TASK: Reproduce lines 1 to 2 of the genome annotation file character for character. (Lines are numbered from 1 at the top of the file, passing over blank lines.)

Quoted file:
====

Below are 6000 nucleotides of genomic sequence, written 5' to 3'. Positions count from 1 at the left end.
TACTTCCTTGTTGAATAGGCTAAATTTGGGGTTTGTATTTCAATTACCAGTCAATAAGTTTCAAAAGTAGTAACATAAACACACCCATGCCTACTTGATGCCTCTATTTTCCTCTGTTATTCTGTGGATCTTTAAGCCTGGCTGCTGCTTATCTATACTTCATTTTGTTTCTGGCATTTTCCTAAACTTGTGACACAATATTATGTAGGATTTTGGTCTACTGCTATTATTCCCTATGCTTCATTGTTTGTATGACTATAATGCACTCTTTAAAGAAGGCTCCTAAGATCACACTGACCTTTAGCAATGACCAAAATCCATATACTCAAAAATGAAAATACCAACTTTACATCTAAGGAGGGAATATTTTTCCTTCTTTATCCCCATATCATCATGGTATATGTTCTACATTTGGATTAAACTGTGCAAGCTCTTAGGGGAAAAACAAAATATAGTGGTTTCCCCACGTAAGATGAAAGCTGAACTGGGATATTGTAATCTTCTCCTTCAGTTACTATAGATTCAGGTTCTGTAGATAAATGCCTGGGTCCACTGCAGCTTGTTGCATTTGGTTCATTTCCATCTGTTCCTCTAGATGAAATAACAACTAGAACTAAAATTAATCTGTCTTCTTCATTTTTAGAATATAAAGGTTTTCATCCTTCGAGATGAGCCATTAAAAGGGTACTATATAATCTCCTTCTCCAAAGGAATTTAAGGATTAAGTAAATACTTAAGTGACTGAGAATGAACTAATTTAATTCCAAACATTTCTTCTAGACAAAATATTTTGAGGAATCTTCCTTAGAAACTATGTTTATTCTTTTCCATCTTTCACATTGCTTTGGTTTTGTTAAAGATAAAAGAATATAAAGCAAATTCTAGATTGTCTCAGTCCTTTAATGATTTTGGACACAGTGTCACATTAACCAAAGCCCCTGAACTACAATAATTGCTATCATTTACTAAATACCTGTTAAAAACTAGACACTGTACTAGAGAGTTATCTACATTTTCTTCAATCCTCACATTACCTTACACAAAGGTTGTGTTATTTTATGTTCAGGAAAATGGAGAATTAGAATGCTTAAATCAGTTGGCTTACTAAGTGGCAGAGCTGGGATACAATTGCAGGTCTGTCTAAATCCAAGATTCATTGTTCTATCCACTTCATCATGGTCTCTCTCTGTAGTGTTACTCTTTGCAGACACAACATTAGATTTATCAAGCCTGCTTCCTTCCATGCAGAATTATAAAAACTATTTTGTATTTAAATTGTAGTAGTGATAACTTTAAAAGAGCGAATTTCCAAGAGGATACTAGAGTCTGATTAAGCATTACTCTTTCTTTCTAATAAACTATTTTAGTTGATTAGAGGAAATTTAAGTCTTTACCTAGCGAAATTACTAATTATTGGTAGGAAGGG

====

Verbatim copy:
Below are 6000 nucleotides of genomic sequence, written 5' to 3'. Positions count from 1 at the left end.
TACTTCCTTGTTGAATAGGCTAAATTTGGGGTTTGTATTTCAATTACCAGTCAATAAGTTTCAAAAGTAGTAACATAAACACACCCATGCCTACTTGATGCCTCTATTTTCCTCTGTTATTCTGTGGATCTTTAAGCCTGGCTGCTGCTTATCTATACTTCATTTTGTTTCTGGCATTTTCCTAAACTTGTGACACAATATTATGTAGGATTTTGGTCTACTGCTATTATTCCCTATGCTTCATTGTTTGTATGACTATAATGCACTCTTTAAAGAAGGCTCCTAAGATCACACTGACCTTTAGCAATGACCAAAATCCATATACTCAAAAATGAAAATACCAACTTTACATCTAAGGAGGGAATATTTTTCCTTCTTTATCCCCATATCATCATGGTATATGTTCTACATTTGGATTAAACTGTGCAAGCTCTTAGGGGAAAAACAAAATATAGTGGTTTCCCCACGTAAGATGAAAGCTGAACTGGGATATTGTAATCTTCTCCTTCAGTTACTATAGATTCAGGTTCTGTAGATAAATGCCTGGGTCCACTGCAGCTTGTTGCATTTGGTTCATTTCCATCTGTTCCTCTAGATGAAATAACAACTAGAACTAAAATTAATCTGTCTTCTTCATTTTTAGAATATAAAGGTTTTCATCCTTCGAGATGAGCCATTAAAAGGGTACTATATAATCTCCTTCTCCAAAGGAATTTAAGGATTAAGTAAATACTTAAGTGACTGAGAATGAACTAATTTAATTCCAAACATTTCTTCTAGACAAAATATTTTGAGGAATCTTCCTTAGAAACTATGTTTATTCTTTTCCATCTTTCACATTGCTTTGGTTTTGTTAAAGATAAAAGAATATAAAGCAAATTCTAGATTGTCTCAGTCCTTTAATGATTTTGGACACAGTGTCACATTAACCAAAGCCCCTGAACTACAATAATTGCTATCATTTACTAAATACCTGTTAAAAACTAGACACTGTACTAGAGAGTTATCTACATTTTCTTCAATCCTCACATTACCTTACACAAAGGTTGTGTTATTTTATGTTCAGGAAAATGGAGAATTAGAATGCTTAAATCAGTTGGCTTACTAAGTGGCAGAGCTGGGATACAATTGCAGGTCTGTCTAAATCCAAGATTCATTGTTCTATCCACTTCATCATGGTCTCTCTCTGTAGTGTTACTCTTTGCAGACACAACATTAGATTTATCAAGCCTGCTTCCTTCCATGCAGAATTATAAAAACTATTTTGTATTTAAATTGTAGTAGTGATAACTTTAAAAGAGCGAATTTCCAAGAGGATACTAGAGTCTGATTAAGCATTACTCTTTCTTTCTAATAAACTATTTTAGTTGATTAGAGGAAATTTAAGTCTTTACCTAGCGAAATTACTAATTATTGGTAGGAAGGG